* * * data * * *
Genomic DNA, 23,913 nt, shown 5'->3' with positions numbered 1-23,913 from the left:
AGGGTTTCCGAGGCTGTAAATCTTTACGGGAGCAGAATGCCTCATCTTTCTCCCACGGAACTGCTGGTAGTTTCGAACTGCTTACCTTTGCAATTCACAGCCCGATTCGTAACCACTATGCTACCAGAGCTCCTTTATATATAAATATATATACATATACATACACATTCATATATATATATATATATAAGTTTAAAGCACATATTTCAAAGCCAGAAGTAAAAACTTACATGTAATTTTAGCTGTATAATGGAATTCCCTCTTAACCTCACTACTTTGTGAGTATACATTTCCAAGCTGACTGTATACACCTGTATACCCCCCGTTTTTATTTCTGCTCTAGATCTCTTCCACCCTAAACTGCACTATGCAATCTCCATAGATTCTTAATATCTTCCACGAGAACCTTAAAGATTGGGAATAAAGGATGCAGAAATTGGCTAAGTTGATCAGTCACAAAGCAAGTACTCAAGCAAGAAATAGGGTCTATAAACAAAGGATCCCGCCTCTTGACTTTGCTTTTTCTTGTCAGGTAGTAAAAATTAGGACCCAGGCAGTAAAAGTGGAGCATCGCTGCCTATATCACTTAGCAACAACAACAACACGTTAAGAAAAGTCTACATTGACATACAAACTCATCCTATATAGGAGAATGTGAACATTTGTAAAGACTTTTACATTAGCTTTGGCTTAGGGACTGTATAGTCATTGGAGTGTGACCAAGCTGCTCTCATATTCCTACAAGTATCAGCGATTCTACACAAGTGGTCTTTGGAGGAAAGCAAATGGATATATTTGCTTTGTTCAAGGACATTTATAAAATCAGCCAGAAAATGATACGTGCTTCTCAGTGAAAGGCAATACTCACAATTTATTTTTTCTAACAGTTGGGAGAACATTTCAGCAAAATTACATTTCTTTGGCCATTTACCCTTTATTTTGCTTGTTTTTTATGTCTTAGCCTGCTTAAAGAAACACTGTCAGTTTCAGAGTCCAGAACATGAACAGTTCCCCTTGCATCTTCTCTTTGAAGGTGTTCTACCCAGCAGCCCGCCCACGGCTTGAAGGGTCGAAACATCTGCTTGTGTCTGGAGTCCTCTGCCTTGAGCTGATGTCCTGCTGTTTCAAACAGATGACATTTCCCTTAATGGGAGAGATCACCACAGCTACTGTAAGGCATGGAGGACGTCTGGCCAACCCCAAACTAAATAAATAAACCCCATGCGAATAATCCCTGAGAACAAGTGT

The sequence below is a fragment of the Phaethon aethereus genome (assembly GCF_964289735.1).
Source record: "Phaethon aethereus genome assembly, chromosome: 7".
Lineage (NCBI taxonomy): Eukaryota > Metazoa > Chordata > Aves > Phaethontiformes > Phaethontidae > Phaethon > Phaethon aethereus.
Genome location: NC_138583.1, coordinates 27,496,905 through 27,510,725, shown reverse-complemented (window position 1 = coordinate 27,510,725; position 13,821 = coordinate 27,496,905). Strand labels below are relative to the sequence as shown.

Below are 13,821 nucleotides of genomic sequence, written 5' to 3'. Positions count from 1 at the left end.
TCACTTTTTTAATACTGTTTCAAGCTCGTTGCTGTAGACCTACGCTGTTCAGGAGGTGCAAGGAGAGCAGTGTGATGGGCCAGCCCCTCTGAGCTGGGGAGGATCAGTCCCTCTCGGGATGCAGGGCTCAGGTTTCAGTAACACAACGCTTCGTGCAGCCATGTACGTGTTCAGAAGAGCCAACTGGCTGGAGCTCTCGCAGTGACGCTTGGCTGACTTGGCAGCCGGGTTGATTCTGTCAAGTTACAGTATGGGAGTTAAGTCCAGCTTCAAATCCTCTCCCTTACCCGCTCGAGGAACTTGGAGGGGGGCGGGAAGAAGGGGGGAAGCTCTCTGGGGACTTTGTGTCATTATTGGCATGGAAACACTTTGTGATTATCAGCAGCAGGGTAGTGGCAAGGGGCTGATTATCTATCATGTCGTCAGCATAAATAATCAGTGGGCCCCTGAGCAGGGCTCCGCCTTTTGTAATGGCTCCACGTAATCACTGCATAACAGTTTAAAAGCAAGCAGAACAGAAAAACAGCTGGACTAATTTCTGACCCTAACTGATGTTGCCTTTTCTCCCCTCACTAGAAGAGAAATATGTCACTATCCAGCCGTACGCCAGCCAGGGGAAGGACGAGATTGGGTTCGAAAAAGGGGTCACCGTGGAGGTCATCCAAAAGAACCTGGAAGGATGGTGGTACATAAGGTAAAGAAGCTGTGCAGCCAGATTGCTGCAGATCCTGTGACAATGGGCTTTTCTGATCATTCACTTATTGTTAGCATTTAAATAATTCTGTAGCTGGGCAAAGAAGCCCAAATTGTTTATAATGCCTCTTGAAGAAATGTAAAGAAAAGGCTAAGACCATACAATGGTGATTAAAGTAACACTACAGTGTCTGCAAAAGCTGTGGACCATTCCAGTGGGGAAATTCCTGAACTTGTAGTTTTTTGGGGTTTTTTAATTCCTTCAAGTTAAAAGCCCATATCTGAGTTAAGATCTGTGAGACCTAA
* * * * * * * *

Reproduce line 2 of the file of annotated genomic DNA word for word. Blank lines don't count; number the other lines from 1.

AGGGTTTCCGAGGCTGTAAATCTTTACGGGAGCAGAATGCCTCATCTTTCTCCCACGGAACTGCTGGTAGTTTCGAACTGCTTACCTTTGCAATTCACAGCCCGATTCGTAACCACTATGCTACCAGAGCTCCTTTATATATAAATATATATACATATACATACACATTCATATATATATATATATATAAGTTTAAAGCACATATTTCAAAGCCAGAAGTAAAAACTTACATGTAATTTTAGCTGTATAATGGAATTCCCTCTTAACCTCACTACTTTGTGAGTATACATTTCCAAGCTGACTGTATACACCTGTATACCCCCCGTTTTTATTTCTGCTCTAGATCTCTTCCACCCTAAACTGCACTATGCAATCTCCATAGATTCTTAATATCTTCCACGAGAACCTTAAAGATTGGGAATAAAGGATGCAGAAATTGGCTAAGTTGATCAGTCACAAAGCAAGTACTCAAGCAAGAAATAGGGTCTATAAACAAAGGATCCCGCCTCTTGACTTTGCTTTTTCTTGTCAGGTAGTAAAAATTAGGACCCAGGCAGTAAAAGTGGAGCATCGCTGCCTATATCACTTAGCAACAACAACAACACGTTAAGAAAAGTCTACATTGACATACAAACTCATCCTATATAGGAGAATGTGAACATTTGTAAAGACTTTTACATTAGCTTTGGCTTAGGGACTGTATAGTCATTGGAGTGTGACCAAGCTGCTCTCATATTCCTACAAGTATCAGCGATTCTACACAAGTGGTCTTTGGAGGAAAGCAAATGGATATATTTGCTTTGTTCAAGGACATTTATAAAATCAGCCAGAAAATGATACGTGCTTCTCAGTGAAAGGCAATACTCACAATTTATTTTTTCTAACAGTTGGGAGAACATTTCAGCAAAATTACATTTCTTTGGCCATTTACCCTTTATTTTGCTTGTTTTTTATGTCTTAGCCTGCTTAAAGAAACACTGTCAGTTTCAGAGTCCAGAACATGAACAGTTCCCCTTGCATCTTCTCTTTGAAGGTGTTCTACCCAGCAGCCCGCCCACGGCTTGAAGGGTCGAAACATCTGCTTGTGTCTGGAGTCCTCTGCCTTGAGCTGATGTCCTGCTGTTTCAAACAGATGACATTTCCCTTAATGGGAGAGATCACCACAGCTACTGTAAGGCATGGAGGACGTCTGGCCAACCCCAAACTAAATAAATAAACCCCATGCGAATAATCCCTGAGAACAAGTGT